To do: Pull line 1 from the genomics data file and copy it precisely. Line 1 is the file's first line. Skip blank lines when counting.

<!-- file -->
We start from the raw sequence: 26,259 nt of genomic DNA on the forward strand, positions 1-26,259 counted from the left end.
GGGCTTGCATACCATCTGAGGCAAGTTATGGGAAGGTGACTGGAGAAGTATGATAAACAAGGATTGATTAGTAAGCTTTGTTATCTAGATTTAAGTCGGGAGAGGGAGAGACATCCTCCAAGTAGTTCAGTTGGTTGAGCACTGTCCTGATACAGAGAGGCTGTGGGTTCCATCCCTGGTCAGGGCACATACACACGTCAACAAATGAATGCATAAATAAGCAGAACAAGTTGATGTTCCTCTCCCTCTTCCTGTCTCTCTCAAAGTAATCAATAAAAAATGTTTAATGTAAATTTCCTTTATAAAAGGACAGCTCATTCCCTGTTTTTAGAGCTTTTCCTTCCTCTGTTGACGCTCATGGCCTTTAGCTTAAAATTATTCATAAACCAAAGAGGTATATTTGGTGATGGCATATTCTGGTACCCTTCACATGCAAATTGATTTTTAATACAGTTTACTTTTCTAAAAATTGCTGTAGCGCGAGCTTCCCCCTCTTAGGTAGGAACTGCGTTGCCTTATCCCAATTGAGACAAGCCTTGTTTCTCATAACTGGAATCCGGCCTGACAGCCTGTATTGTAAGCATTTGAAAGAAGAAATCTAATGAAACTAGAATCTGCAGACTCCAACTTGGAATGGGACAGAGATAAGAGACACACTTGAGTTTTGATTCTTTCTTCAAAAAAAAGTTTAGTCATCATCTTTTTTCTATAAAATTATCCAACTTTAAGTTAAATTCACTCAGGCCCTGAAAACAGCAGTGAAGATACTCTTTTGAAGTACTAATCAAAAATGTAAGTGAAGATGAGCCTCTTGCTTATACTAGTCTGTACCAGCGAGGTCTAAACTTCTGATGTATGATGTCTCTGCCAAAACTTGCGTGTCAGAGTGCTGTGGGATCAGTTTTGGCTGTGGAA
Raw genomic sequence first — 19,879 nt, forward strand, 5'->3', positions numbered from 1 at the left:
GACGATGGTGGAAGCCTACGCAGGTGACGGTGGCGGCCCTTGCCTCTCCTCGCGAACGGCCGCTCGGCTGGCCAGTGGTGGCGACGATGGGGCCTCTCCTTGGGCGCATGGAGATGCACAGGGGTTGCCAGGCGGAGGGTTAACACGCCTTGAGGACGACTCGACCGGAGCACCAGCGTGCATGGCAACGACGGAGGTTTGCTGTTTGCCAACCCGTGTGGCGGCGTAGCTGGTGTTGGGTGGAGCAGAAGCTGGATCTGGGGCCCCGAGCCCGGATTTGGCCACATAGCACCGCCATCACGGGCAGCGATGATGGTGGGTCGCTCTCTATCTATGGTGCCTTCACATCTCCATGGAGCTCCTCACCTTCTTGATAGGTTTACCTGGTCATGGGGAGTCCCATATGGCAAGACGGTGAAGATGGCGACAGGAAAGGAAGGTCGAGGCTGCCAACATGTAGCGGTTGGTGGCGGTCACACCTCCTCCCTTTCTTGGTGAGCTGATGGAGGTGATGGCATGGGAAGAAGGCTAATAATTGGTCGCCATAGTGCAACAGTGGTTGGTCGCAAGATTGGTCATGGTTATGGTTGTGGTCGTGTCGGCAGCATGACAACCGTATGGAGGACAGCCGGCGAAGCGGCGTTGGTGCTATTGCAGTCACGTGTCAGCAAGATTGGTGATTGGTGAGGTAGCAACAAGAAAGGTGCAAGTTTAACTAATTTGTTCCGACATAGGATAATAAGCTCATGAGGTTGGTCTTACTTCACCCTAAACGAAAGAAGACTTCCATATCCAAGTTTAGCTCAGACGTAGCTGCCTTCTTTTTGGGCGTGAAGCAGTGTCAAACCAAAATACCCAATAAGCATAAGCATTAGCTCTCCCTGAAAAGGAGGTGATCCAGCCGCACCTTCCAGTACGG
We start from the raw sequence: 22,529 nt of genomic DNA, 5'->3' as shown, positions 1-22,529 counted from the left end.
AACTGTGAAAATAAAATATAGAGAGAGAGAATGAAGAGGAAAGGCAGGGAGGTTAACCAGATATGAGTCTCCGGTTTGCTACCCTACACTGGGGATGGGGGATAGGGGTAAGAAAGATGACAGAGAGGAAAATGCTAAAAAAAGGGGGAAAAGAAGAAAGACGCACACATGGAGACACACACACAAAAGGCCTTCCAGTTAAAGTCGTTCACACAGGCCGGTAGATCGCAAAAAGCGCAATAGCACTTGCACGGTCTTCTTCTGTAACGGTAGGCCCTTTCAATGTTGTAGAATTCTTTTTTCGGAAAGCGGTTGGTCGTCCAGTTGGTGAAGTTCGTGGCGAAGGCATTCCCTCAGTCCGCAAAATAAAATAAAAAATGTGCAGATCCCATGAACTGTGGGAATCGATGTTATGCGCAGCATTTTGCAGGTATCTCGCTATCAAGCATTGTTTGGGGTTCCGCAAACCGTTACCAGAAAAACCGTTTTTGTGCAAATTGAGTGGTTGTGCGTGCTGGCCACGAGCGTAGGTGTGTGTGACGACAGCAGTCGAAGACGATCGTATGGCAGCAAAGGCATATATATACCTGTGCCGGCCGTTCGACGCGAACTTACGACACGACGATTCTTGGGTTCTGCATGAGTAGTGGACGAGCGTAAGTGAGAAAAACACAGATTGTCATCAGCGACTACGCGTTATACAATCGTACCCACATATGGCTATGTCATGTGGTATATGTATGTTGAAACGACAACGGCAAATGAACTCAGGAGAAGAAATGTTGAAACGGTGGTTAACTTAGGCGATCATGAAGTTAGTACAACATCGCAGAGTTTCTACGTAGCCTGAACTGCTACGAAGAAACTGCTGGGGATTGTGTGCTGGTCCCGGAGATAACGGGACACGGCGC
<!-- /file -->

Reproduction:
We start from the raw sequence: 26,259 nt of genomic DNA on the forward strand, positions 1-26,259 counted from the left end.